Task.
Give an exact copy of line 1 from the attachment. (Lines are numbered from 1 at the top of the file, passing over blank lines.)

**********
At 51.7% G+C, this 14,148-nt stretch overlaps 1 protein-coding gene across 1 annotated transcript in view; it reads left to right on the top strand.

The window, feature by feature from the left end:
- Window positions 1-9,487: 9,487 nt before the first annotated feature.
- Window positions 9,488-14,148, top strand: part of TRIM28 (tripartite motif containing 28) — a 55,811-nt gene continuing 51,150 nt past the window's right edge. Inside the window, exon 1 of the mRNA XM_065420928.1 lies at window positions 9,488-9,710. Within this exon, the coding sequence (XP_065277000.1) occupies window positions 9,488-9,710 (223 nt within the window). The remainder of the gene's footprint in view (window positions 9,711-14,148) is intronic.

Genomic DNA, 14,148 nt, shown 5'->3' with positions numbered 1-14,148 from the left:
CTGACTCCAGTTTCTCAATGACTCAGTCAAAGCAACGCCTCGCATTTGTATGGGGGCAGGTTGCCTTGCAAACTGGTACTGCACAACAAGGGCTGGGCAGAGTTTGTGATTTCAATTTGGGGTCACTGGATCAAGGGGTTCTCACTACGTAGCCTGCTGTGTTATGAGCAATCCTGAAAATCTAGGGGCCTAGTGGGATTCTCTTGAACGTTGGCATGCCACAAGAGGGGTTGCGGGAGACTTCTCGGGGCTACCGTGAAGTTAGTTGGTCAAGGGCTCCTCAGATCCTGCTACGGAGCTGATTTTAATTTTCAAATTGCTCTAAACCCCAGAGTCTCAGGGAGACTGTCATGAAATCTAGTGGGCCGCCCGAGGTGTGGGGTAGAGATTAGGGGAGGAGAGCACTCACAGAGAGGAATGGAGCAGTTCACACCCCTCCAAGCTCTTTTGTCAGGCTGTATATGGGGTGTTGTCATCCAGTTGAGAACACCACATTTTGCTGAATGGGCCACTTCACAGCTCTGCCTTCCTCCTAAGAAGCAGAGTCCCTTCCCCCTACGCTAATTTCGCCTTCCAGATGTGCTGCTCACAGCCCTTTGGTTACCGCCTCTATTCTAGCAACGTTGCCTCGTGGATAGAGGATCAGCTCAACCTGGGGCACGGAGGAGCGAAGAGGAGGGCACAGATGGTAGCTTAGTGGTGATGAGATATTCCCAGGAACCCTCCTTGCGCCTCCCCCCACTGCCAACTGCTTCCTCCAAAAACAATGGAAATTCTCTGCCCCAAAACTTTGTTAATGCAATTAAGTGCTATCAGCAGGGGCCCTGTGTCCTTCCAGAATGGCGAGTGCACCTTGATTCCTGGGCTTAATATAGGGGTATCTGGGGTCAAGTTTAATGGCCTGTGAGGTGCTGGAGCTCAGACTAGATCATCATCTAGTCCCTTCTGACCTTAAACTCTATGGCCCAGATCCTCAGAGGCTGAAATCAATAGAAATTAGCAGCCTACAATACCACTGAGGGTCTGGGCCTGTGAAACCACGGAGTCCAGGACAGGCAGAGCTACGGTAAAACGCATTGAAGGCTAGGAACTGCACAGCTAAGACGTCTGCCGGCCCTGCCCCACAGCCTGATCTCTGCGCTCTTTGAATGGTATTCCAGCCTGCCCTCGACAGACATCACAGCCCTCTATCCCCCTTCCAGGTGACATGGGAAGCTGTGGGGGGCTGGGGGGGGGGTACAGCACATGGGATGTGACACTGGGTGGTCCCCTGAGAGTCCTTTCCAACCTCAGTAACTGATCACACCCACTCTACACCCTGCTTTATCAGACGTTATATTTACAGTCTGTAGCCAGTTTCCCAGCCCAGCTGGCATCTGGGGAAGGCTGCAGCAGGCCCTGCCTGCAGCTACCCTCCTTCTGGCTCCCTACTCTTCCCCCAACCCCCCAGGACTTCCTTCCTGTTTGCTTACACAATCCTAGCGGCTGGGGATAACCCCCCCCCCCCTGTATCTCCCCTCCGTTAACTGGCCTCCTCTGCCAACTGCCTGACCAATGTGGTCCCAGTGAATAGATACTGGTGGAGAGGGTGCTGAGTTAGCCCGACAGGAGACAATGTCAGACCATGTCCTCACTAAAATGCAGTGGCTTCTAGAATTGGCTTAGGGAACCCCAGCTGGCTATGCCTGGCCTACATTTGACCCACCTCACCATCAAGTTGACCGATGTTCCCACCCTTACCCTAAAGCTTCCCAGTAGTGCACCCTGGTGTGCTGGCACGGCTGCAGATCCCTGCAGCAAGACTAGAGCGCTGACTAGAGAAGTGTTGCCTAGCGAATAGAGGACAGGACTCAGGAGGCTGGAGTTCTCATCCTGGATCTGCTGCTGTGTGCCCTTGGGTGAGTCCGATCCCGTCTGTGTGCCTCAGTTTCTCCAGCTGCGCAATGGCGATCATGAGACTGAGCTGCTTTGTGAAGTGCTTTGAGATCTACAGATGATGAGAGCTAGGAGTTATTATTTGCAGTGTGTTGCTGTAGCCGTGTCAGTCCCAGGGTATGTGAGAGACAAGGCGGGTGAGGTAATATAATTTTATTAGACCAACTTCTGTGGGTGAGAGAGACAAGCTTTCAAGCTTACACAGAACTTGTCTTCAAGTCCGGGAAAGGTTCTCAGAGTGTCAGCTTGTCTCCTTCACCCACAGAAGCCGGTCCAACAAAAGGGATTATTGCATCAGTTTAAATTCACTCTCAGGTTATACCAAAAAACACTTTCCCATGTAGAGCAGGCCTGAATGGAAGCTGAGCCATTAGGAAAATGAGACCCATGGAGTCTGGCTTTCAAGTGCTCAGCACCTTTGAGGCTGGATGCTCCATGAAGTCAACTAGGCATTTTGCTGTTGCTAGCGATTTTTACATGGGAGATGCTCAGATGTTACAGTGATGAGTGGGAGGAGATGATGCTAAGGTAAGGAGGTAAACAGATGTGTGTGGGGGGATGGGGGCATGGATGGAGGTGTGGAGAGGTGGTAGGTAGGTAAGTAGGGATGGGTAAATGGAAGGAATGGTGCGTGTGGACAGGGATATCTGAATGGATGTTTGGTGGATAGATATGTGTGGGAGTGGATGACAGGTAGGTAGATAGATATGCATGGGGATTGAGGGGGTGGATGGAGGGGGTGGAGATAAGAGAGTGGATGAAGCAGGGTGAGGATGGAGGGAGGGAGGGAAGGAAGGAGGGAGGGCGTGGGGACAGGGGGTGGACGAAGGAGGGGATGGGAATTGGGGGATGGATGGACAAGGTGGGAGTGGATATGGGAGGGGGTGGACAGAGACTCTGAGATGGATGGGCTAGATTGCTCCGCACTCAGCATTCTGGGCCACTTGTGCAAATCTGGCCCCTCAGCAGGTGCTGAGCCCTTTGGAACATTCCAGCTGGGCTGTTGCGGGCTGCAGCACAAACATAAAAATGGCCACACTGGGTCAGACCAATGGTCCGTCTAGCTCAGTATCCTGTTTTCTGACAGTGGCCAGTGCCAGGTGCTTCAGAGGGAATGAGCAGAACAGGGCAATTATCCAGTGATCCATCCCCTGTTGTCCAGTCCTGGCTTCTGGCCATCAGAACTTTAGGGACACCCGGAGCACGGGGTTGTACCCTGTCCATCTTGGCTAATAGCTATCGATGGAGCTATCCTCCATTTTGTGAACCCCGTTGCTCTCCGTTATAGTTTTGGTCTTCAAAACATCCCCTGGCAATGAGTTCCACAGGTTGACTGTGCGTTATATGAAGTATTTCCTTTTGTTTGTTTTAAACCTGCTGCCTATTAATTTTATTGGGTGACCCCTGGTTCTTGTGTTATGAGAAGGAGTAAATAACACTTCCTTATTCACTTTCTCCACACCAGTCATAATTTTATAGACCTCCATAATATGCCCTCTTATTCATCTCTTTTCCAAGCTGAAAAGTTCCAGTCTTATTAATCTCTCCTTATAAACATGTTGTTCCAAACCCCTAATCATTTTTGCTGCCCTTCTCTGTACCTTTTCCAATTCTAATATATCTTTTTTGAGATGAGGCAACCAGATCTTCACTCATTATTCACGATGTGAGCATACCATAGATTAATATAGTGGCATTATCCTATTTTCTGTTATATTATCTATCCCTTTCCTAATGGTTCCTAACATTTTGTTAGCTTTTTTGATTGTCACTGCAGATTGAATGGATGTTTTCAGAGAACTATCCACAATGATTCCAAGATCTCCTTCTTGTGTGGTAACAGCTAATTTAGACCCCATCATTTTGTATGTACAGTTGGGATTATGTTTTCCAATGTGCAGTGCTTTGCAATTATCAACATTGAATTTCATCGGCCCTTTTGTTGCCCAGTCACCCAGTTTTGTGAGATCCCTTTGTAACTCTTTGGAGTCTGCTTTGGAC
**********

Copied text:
At 51.7% G+C, this 14,148-nt stretch overlaps 1 protein-coding gene across 1 annotated transcript in view; it reads left to right on the top strand.